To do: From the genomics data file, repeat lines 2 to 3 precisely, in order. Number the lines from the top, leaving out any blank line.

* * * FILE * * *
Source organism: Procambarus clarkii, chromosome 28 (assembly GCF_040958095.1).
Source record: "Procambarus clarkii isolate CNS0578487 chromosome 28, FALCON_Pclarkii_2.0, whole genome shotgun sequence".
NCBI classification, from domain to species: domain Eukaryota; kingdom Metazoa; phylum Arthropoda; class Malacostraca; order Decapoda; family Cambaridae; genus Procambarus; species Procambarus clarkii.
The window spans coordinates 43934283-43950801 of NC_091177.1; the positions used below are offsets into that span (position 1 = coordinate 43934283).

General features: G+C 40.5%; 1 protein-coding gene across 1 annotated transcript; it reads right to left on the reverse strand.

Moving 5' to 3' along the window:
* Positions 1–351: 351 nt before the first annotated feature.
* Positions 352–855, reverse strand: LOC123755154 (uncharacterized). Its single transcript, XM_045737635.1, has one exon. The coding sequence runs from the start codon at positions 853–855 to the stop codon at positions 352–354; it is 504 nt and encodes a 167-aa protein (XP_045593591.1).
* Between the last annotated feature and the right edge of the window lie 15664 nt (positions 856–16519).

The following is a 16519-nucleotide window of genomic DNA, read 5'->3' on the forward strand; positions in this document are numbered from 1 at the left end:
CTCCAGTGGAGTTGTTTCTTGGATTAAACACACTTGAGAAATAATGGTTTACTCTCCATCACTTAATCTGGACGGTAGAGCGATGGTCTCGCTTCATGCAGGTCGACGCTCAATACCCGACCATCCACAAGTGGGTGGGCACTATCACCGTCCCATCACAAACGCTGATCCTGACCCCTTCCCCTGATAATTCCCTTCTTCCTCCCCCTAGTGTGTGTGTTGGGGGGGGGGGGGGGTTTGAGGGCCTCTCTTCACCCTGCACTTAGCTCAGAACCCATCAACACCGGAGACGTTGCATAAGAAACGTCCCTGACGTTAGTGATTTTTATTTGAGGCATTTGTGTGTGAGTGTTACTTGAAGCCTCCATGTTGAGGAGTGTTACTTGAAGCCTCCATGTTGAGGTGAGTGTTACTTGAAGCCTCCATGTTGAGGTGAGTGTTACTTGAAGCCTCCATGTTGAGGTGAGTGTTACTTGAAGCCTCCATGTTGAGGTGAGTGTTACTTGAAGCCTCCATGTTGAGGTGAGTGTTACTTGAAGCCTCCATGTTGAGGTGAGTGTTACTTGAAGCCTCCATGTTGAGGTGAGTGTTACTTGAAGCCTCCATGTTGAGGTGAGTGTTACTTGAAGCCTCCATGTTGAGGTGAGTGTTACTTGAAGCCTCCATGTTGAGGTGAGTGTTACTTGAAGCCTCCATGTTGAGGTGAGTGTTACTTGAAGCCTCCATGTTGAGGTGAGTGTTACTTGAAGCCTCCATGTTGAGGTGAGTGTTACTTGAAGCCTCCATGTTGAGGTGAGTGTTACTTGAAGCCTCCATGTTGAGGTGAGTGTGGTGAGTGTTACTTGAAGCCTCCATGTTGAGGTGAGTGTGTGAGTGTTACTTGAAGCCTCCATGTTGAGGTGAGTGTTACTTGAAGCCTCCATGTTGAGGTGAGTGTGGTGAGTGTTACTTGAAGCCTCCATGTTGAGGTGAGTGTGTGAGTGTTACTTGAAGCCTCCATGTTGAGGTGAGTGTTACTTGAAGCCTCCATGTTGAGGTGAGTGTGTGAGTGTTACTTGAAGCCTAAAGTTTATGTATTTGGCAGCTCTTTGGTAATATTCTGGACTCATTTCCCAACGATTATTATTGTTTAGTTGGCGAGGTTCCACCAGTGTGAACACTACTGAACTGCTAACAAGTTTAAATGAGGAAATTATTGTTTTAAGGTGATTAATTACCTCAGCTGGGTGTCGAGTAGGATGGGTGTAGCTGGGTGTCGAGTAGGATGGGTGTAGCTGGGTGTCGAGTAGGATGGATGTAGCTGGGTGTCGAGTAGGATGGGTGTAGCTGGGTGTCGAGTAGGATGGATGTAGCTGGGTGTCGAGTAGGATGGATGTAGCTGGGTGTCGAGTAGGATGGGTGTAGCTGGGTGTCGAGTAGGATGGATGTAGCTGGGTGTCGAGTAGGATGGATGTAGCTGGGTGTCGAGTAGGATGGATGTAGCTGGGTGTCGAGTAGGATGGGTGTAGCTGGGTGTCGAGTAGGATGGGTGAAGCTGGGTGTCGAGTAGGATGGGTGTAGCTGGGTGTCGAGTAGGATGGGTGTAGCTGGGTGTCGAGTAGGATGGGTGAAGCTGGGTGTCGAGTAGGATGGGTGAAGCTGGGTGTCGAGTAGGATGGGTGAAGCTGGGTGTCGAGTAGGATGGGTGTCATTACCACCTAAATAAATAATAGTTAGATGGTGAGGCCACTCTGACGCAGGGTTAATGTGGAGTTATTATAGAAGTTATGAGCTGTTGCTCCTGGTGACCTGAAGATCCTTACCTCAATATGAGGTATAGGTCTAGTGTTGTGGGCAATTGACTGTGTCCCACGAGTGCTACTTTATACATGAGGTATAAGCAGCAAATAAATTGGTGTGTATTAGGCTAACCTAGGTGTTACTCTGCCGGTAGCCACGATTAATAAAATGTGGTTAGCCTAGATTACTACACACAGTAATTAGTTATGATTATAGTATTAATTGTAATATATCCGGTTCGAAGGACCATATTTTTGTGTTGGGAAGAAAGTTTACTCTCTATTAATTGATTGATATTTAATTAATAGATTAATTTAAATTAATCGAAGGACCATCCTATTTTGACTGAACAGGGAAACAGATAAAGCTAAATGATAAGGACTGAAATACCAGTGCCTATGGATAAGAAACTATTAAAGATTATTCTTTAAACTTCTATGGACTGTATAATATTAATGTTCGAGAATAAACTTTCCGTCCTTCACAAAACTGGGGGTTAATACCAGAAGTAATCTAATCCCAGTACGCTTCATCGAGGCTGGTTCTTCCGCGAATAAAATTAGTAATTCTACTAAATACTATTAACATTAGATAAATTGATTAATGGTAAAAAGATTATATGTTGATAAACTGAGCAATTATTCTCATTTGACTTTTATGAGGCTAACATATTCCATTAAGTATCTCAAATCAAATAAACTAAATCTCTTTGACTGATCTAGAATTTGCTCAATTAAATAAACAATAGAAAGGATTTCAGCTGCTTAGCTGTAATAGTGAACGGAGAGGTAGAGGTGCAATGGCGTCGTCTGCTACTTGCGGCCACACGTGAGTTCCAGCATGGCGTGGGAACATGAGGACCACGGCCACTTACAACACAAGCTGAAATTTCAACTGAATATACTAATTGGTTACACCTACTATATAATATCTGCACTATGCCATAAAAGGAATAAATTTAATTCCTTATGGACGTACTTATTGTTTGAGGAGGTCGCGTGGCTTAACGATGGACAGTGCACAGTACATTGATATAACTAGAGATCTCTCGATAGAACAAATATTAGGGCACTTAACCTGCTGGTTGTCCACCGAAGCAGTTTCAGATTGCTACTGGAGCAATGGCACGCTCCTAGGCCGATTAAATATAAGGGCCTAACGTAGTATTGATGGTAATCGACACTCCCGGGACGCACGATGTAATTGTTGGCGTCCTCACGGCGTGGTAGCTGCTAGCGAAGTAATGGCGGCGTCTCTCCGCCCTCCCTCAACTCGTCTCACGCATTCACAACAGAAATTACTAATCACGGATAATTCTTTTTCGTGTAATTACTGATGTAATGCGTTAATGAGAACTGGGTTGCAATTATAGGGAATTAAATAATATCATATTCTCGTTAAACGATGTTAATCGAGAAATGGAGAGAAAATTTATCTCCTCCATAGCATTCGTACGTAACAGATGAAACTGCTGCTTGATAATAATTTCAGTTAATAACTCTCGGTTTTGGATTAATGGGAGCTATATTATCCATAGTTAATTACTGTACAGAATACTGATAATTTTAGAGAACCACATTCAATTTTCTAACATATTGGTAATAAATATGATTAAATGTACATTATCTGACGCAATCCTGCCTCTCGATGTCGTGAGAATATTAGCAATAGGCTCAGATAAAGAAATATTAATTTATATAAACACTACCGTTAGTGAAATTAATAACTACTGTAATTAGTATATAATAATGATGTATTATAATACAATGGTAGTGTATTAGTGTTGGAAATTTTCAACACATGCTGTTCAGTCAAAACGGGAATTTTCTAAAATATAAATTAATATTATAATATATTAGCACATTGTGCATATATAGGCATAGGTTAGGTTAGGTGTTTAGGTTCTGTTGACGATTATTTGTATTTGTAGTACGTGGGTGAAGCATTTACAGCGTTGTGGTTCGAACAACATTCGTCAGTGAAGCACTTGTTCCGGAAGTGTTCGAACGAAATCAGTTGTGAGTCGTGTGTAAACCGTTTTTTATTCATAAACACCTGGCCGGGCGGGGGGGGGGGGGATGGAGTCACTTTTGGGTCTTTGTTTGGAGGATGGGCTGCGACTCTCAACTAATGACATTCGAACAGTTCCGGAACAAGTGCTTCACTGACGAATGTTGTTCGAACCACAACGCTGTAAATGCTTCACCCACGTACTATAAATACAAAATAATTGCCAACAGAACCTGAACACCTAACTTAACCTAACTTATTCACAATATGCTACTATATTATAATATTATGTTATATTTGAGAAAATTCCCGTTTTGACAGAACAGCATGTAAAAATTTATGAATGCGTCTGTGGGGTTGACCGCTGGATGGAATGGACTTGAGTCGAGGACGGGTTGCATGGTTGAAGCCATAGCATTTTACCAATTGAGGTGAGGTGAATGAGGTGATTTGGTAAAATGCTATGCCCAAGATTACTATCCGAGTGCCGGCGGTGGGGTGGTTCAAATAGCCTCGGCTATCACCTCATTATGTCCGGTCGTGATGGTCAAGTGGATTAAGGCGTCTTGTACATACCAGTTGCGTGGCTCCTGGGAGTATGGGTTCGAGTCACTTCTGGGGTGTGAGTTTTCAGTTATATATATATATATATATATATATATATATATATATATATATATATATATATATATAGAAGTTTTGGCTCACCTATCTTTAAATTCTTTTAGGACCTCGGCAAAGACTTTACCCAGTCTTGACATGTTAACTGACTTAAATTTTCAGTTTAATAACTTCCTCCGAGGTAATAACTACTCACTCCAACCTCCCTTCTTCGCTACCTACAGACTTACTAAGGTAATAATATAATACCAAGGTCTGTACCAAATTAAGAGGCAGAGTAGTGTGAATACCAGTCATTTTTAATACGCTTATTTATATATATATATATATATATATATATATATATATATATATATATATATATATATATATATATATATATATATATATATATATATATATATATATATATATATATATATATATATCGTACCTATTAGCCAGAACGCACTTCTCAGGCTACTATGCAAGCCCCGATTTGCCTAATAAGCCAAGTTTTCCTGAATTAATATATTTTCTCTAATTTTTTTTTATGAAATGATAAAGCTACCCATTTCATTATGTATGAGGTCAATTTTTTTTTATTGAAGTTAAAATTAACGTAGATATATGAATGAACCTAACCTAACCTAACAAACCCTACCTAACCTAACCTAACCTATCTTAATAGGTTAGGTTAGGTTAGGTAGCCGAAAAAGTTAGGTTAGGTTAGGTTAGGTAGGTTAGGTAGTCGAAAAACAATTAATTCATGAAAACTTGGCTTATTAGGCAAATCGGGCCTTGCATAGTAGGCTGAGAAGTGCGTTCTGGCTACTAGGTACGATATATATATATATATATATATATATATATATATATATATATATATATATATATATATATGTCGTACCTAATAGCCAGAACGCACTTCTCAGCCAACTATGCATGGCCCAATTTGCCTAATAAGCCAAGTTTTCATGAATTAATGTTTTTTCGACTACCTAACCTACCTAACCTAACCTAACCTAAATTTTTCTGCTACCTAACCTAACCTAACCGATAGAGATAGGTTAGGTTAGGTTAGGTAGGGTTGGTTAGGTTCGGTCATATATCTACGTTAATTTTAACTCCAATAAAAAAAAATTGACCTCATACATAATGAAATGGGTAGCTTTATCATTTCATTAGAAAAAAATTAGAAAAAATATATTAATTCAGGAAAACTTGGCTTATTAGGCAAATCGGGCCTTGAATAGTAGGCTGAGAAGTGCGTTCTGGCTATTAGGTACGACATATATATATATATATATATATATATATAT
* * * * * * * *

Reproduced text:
Source record: "Procambarus clarkii isolate CNS0578487 chromosome 28, FALCON_Pclarkii_2.0, whole genome shotgun sequence".
NCBI classification, from domain to species: domain Eukaryota; kingdom Metazoa; phylum Arthropoda; class Malacostraca; order Decapoda; family Cambaridae; genus Procambarus; species Procambarus clarkii.